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Julie Burchill should be free to offend

Her piece had been written. It's been approved. It's been published. It has rolled off the printing presses several hundred thousand times over. Why 'withdraw' it?
  • @tompeck

You’d think the trannies could take it really, their shoulders are broad enough.

There. I’ve written it. It’s a joke, of course. It’s one of those ones that are designed to get a reaction. There’s a few of them about. Jimmy Carr, Frankie Boyle, Suzanne Moore, Julie Burchill, have all largely made a living out of them. Distasteful it may be, but what with living in a free society, sadly, I’m allowed.

Whatever one says, in a post-Twitter world, someone will always be on hand to complain. Plato and Thomas Hobbes worked out some centuries ago that a joke, by nature, must have a butt. As an overly sensitive hyperopic fourteen year old, condemned to life staring out from behind “jam jars” specs, I came very close to writing to the BBC, after Gary spent an entire episode of Men Behaving Badly calling a newly bespectacled Tony ‘four eyes’ – the thermonuclear insult that my bastard brother knew could be guaranteed to bring on the waterworks.

Mercifully, I never sent it, and since then I’ve grown up a bit. It is both staggering and depressing that so many other people haven’t.

Twitter can be guaranteed to whip up a shitstorm, no matter what the issue.  It was around a year ago that a few bored idiots went incandescent with rage at the inclusion of a panda in the BBC’s list of women who made the news . The pandas at Edinburgh zoo were a big story, but that didn’t matter. “A panda is not a woman!” they shrieked. Nor was the giant carp who had been featured the year before in the man’s list, a man, but never mind, never mind.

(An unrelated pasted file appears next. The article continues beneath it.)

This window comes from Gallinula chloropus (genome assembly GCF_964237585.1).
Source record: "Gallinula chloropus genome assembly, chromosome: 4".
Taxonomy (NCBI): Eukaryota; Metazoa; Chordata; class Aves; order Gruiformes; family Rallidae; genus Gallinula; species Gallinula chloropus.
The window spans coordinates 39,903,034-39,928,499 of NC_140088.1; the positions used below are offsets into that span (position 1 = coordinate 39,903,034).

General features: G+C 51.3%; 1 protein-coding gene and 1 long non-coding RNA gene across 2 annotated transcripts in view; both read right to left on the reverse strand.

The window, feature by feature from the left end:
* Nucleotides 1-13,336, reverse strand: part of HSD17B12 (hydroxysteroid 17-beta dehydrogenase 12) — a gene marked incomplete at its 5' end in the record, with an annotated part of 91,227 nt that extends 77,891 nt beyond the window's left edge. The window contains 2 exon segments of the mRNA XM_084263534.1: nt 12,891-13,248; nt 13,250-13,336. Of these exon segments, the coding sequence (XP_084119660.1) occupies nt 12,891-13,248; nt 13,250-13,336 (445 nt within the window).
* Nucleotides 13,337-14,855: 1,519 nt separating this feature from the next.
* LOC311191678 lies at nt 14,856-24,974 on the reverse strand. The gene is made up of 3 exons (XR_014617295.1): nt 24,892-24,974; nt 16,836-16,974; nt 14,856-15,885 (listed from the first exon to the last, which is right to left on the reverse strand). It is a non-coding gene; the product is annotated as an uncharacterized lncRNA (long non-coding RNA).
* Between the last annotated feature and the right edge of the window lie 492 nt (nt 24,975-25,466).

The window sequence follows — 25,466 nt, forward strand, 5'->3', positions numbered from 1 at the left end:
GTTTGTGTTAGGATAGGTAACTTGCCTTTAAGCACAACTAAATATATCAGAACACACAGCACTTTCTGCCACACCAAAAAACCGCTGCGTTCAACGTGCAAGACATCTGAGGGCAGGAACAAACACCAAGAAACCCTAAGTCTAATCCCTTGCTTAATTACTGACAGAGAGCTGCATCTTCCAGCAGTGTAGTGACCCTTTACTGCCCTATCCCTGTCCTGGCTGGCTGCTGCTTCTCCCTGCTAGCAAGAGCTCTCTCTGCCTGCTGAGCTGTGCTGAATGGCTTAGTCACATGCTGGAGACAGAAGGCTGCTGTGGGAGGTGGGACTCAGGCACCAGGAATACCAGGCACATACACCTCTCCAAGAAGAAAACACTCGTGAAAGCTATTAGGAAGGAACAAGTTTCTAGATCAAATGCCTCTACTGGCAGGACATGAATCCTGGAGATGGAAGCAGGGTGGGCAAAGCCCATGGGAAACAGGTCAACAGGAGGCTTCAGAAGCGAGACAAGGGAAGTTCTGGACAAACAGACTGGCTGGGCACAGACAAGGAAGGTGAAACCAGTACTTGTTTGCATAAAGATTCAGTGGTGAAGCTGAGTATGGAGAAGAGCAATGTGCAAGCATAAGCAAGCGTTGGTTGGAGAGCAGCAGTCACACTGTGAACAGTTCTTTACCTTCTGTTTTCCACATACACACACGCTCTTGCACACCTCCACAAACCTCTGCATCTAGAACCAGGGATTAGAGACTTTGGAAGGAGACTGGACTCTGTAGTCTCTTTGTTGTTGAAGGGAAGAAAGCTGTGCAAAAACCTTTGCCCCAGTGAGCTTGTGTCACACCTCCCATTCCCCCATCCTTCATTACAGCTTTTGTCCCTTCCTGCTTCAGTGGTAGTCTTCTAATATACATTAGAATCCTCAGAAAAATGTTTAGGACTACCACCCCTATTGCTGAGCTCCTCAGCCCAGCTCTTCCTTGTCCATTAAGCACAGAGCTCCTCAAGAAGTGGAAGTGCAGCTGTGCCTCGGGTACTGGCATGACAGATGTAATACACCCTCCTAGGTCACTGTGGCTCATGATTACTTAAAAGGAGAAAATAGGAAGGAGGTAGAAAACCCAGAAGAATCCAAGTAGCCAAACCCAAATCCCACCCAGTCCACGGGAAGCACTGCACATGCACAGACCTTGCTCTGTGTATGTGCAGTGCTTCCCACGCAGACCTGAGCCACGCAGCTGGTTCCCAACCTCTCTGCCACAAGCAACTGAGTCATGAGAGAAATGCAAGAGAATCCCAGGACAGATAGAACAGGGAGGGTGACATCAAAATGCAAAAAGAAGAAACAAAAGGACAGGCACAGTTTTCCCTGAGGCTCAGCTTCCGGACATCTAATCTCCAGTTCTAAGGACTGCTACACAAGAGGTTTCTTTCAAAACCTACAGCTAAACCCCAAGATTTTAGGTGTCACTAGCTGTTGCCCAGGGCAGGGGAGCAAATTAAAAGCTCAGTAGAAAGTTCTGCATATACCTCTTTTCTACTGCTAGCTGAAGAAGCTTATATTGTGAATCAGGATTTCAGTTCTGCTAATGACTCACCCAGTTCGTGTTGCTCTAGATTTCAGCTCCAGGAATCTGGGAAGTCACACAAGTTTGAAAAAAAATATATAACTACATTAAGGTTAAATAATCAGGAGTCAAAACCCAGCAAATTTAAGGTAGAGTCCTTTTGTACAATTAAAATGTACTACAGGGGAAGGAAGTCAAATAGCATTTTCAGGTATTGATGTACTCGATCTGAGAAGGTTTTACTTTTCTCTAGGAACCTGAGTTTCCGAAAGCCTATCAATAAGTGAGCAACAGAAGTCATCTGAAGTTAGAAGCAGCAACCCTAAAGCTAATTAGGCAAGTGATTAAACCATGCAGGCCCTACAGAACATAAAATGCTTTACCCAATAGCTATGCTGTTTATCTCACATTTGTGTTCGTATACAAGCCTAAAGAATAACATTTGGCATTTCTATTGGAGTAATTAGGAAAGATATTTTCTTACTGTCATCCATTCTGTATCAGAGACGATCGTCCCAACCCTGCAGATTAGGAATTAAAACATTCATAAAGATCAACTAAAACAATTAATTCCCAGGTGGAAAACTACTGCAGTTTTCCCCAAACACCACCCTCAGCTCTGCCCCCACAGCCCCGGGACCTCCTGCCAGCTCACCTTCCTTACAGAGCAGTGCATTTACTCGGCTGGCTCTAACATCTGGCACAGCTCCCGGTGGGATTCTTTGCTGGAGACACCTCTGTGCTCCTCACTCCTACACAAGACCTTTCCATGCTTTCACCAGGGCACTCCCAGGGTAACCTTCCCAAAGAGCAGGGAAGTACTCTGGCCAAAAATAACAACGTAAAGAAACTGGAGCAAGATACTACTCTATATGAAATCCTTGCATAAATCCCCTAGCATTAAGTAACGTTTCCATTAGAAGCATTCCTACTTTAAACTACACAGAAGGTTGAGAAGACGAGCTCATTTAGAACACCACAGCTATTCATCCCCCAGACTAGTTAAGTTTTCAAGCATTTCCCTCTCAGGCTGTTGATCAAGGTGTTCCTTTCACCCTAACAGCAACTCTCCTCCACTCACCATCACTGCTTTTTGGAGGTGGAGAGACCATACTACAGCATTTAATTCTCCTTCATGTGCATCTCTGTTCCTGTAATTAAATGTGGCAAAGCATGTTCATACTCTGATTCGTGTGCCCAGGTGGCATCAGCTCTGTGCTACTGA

The only shocking element of the whole daft imbroglio is the Observer editor John Mulholland’s subsequent apology and “withdrawal” of the article, in light of the “hurt and offence” caused. Quite what “withdrawing” it means is mystifying. It’s been written. It’s been approved. It’s been published.  It has rolled off the printing presses several hundred thousand times over.

That the Observer should then capitulate in the face of instantly manufactured online outrage possibly marks a depressing sea change. A mainstream media outlet, with clear decision making processes, and decades of accumulated editorial judgement, has turned and run when faced with an angry twitter mob is a direct body blow to free speech, something one would imagine the Observer holds dear.

It is far too wearisome to trot out the old Voltaire line, especially as Stephen Fry put it rather more succinctly in conversation at the Hay Festival a few years ago. “It’s now very common to hear people say ‘I’m rather offended by that’, as if that gives them certain rights. It’s actually no more than a whine. ‘I find that offensive.’ It has no meaning, it has no purpose, it has no reason to be respected as a phrase. ‘I am offended by that’. Well so fucking what?” Quite.